Editing for Fairness
Here is reason one for not doing Ctrl-CursorDown editing -- it can rapidly produce one-sided stories.
Exhibit A: The AP story on the FTC's crackdown on credit-repair companies, particularly Bad Credit B Gone.
The link I gave you to the story above is to the Web site of a paper that ran the entire AP story on the Web. Unfortunately, in its printed edition, it ran only this:
See anything wrong? Like, perhaps, where is there any indication of an attempt to get Bad Credit B Gone's reponse? it's called basic fairness, and it's our jobs to meet that, no matter what the space or how much time we have to handle a story. By simply chopping from the bottom, the paper left out this next sentence:
WASHINGTON — Bad Credit B Gone is one of 20 companies accused by government regulators of making promises to remove negative information from consumers’ credit reports — promises they can’t keep.
“The fact is, they can’t deliver on their claims. No one can legally remove accurate and timely information from your credit record,” Eileen Harrington, deputy director of the Federal Trade Commission’s Bureau of Consumer Protection, said Thursday.
Harrington announced a joint federal-state sweep against companies accused of running sham credit repair operations.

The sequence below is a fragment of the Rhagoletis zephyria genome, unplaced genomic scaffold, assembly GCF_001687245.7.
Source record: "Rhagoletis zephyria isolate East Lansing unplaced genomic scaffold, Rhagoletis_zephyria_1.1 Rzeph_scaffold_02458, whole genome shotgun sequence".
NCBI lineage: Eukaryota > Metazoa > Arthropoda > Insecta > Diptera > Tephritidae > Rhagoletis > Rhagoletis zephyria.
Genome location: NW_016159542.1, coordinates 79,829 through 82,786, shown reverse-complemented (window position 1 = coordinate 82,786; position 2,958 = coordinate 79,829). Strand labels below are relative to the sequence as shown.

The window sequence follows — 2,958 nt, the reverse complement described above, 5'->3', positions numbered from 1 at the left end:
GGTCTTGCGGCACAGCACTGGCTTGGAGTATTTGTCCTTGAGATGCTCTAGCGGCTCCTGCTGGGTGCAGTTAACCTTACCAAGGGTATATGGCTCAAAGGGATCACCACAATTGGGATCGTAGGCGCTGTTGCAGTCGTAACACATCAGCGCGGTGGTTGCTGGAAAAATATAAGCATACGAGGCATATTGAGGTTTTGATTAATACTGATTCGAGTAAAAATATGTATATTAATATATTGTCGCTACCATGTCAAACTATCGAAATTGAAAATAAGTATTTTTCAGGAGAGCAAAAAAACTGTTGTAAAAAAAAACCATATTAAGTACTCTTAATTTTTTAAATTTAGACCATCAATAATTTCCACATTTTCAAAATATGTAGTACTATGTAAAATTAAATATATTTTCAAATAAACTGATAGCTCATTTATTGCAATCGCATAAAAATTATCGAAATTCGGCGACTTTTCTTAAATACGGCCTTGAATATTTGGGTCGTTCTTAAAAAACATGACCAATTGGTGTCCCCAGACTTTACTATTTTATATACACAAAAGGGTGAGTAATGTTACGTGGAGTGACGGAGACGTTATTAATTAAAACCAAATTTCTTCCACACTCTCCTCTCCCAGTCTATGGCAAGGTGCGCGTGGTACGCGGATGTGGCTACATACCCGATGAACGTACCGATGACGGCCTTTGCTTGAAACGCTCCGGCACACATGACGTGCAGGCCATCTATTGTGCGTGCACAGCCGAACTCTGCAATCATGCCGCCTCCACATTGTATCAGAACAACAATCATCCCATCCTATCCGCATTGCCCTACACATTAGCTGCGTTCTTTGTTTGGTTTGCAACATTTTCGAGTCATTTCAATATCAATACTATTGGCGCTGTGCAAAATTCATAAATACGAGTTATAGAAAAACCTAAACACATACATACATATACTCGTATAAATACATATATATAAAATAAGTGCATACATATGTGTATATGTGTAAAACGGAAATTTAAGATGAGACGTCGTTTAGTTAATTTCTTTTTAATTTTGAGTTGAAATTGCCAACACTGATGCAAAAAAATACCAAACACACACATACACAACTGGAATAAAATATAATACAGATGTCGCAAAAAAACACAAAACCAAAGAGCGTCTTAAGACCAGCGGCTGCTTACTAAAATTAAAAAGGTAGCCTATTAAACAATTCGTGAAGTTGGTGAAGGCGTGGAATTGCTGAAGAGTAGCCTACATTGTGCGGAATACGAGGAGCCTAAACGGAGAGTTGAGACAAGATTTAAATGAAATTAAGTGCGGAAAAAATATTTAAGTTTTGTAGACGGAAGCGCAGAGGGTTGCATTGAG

The crackdown, dubbed “Project Credit Despair,” also involved the U.S. Postal Inspection Service and state law enforcement agencies in Louisiana, Tennessee, Ohio, California, Arkansas, Illinois, Kentucky and Florida.
Ten of the cases were from Louisiana. Susan Jandle, a state review examiner with the Office of Financial Institutions, said many consumers in Louisiana are behind on mortgages, car payments and other loans in the aftermath of Hurricane Katrina.
The credit repair companies “see our consumers as a target group,” she said.
In the case of Bad Credit B Gone, the FTC said the Philadelphia-based company promised would-be clients “the credit you always dreamed of!”
It charged $500 per person and $700 per couple — and half of the money was due upfront, Harrington said.
Bad Credit B Gone has been charged with violating the FTC Act by making false or misleading statements. The company’s assets have been frozen, and the commission is trying to require Bad Credit B Gone to refund consumers’ money.
A phone number for the company was not in service, and company officials could not immediately be reached for comment.
So at least the AP got it right -- sort of. Putting the company's response -- or lack of -- in the 8th graf of an 11-graf story (in the paper's version, which split some of the original grafs, it would have been the 10th graf) was poor judgment for this very reason -- too often wire stories are edited with a meat cleaver.